I was surprised to learn the Rutland contains asbestos and will need to research further. :blink: Even though it is on order I think I'm back to square one. :( Until I sort it out I'll just go without a gasket.
  • SalguodSalguod Posts: 130
    Griller, I don’t see how your use of the roller AFTER spraying on the Super 77 and properly laying the gasket could have caused the adhesive to fail. So I am completely out of theories. It sounds like you did everything right. It doesn’t sound fair. Sorry! :S Since the nomex gasket itself held up, I guess I would get another nomex gasket and try another method of gluing it on. I suggest Super 77 on both the egg and the gasket. I couldn’t blame you if you wanted to try different glue, though. Good luck with whatever you try, and let us know how it turns out.

    When I do pizzas now, I go plate setter legs up, then grill, then green feet, then pizza stone. (The green feet are not doing anything other than raising the stone another half inch). I think that using the plate setter feet up is a more “gasket friendly configuration”. That said; I got away with several high temp cooks with the plate setter feet down, so I don’t know. Again, best of luck and I hope that you are back egging soon! ;)
  • RRPRRP Posts: 12,047
    Rutland does NOT contain asbestos - it is made of spun fiberglass like the insulation in your home, but not asbestos. BTW there are a number of Rutland users here.

  • the 77 goes on both the rim and the gasket for the best fit.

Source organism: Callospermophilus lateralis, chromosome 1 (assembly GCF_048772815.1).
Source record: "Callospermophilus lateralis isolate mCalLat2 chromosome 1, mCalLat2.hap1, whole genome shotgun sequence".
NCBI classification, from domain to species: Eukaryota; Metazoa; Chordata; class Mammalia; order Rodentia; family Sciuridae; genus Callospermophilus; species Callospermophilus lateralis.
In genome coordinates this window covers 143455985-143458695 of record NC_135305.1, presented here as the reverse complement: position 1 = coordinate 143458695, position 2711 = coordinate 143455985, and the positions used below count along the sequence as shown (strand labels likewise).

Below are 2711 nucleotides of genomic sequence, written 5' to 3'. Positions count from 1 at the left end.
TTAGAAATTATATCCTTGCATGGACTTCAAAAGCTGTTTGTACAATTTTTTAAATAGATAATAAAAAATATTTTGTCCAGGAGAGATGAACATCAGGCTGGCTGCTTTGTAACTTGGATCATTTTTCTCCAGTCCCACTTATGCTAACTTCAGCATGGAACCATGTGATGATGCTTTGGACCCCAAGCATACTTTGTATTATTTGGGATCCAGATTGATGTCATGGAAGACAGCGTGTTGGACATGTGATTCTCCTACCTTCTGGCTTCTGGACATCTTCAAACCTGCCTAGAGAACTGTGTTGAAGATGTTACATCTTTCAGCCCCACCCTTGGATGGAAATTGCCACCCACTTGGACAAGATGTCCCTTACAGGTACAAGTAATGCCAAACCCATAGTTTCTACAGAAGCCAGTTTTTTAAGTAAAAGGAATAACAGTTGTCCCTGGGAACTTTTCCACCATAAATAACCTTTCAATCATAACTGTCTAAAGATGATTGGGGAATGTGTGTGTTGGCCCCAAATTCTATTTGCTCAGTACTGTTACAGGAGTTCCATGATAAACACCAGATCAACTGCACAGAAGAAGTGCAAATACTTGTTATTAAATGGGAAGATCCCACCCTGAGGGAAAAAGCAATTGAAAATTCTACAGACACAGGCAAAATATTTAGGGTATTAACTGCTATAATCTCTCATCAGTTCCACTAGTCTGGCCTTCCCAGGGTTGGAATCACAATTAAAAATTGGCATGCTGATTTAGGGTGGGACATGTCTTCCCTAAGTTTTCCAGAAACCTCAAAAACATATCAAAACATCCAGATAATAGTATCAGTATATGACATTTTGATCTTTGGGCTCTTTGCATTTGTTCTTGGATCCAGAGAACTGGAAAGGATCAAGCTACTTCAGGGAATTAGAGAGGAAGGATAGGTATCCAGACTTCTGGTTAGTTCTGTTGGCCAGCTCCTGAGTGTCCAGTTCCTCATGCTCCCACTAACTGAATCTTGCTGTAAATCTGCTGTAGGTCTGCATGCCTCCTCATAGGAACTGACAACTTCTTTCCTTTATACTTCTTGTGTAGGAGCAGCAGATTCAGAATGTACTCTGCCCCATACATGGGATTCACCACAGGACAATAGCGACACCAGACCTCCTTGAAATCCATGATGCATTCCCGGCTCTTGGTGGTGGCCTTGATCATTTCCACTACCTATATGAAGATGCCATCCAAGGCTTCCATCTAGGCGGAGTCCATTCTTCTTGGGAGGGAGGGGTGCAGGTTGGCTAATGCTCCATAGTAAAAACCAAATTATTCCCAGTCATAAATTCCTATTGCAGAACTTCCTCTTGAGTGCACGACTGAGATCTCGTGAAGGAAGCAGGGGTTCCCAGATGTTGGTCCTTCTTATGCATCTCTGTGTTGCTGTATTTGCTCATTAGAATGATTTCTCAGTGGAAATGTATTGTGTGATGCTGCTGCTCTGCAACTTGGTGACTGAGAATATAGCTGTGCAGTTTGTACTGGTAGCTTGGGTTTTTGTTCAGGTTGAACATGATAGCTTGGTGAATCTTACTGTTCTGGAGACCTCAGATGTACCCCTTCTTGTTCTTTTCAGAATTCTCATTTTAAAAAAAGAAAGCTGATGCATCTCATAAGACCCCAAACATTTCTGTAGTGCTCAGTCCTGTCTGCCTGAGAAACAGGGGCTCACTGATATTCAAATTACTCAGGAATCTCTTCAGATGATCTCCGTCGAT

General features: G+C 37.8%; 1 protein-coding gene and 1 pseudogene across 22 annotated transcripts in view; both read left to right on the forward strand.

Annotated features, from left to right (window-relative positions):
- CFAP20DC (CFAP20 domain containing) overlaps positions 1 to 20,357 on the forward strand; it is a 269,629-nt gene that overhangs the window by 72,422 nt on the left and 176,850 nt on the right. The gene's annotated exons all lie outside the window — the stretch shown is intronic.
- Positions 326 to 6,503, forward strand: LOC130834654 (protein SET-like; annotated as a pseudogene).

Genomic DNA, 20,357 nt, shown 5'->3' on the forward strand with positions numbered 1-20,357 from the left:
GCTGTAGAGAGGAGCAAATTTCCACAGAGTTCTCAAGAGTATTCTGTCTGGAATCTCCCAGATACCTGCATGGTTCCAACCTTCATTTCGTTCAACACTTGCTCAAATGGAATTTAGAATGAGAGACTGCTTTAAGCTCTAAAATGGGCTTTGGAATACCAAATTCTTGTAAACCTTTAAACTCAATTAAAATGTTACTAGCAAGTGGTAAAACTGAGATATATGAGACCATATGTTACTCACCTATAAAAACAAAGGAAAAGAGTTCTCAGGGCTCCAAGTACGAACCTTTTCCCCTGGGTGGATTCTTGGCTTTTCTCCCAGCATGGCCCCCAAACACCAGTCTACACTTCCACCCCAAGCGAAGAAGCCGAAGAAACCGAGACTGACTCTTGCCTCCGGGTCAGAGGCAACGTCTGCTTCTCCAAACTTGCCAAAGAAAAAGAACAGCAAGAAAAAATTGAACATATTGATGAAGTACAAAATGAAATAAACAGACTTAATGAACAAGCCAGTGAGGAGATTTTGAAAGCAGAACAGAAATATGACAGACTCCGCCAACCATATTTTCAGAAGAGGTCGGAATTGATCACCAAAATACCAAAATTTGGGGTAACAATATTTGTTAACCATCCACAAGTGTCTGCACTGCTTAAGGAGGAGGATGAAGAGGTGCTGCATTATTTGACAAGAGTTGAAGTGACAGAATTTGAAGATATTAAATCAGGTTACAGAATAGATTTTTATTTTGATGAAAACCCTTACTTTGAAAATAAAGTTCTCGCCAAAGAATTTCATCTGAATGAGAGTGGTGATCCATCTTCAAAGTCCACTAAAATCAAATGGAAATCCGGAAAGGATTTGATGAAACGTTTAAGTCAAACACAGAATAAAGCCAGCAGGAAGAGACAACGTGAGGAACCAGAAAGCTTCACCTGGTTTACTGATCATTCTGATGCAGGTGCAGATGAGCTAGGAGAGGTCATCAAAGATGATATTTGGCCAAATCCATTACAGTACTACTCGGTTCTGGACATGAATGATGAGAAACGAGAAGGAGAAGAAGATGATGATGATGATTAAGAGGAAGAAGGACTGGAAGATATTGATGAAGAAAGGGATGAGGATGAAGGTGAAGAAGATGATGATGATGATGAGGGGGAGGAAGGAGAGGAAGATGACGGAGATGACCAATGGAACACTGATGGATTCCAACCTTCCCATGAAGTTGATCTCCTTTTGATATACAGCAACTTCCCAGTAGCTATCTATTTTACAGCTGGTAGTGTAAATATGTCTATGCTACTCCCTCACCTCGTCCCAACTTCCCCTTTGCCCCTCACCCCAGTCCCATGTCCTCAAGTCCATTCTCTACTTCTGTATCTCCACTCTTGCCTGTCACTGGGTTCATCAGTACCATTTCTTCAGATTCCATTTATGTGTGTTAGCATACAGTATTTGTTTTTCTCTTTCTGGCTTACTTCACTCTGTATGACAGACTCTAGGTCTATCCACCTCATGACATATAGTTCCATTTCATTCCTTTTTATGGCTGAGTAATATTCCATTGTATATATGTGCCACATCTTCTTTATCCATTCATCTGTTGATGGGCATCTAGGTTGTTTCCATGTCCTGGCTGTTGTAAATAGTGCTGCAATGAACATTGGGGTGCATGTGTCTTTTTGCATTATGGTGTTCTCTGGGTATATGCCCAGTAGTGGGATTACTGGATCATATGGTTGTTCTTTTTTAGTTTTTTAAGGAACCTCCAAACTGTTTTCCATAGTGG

there is no asbestos in a rutland gasket. whoever told you that doesn't know what they are talking about. it's fiberglass.

    the issue, though, is that BGE and rutland don't recommend its use because the fibers can (in theory) break and get either airborne or into your food. lot of other things about cooking with charcoal that will kill you first, but that's what the lawyers are telling us.

    i have a rutland with auto gasket adhesive.
  • SalguodSalguod Posts: 130
    Griller, I’m sorry about the misinformation on the Rutland gasket; my bad. Someone posted about “asbestos like” fiberglass fibers, and I misremembered that. Again my bad; I must be getting senile. The Rutland isn’t certified for use around food, but it is nowhere near as bad as I made it sound. We routinely find pieces of fiberglass insulation in charcoal, so it is probably nothing that terrible. Your call on using it; several people do and none of them have died so far as I know. :P
  • RRPRRP Posts: 12,047
    Thanks- you're a big man to step forward and admit that. It's a shame that some who have much-o to gain and cover their asses don't do so. Good night.

  • I have had 7 gasket failures and couldn't afford another. I didn't know BGE had great customer service, I just love the egg. My solution was a fiberglass fireplace gasket (rutland is one of the brands) and I put it on the bottom only with high heat RTF adhesive (I think Permatex has a product like this at automotive stores for exhaust manifold gasket seal) RTF's are a room temperature curing high heat silicone Adhesive that remain pliable after setting and are chemically inert and user friendly.

    This has made my eggstravigant purchase eggciting and dependable. after I had used this gasket a while I put a little vegetable oil on the gasket which appears to act as a glue to hold the gasket material in a homogenous band around the egg (no loose fibers to come off)

    I hope this helps !


    P.S. I use this silly egg (that I hated at first) at least 180 days a year and considering i work away from the house 120 days a year. I think thats a lot!
  • SalguodSalguod Posts: 130
    Shakeypm, fair enough; I’m glad that you found a solution that works for you and that you are doing some “happy egging”! The veggie oil sounds like a good idea for the Rutland gasket. I have a question though; were those 7 failures all with the felt gasket, or were some of the failures with nomex or something else? Was this in the “pre-nomex days”? B)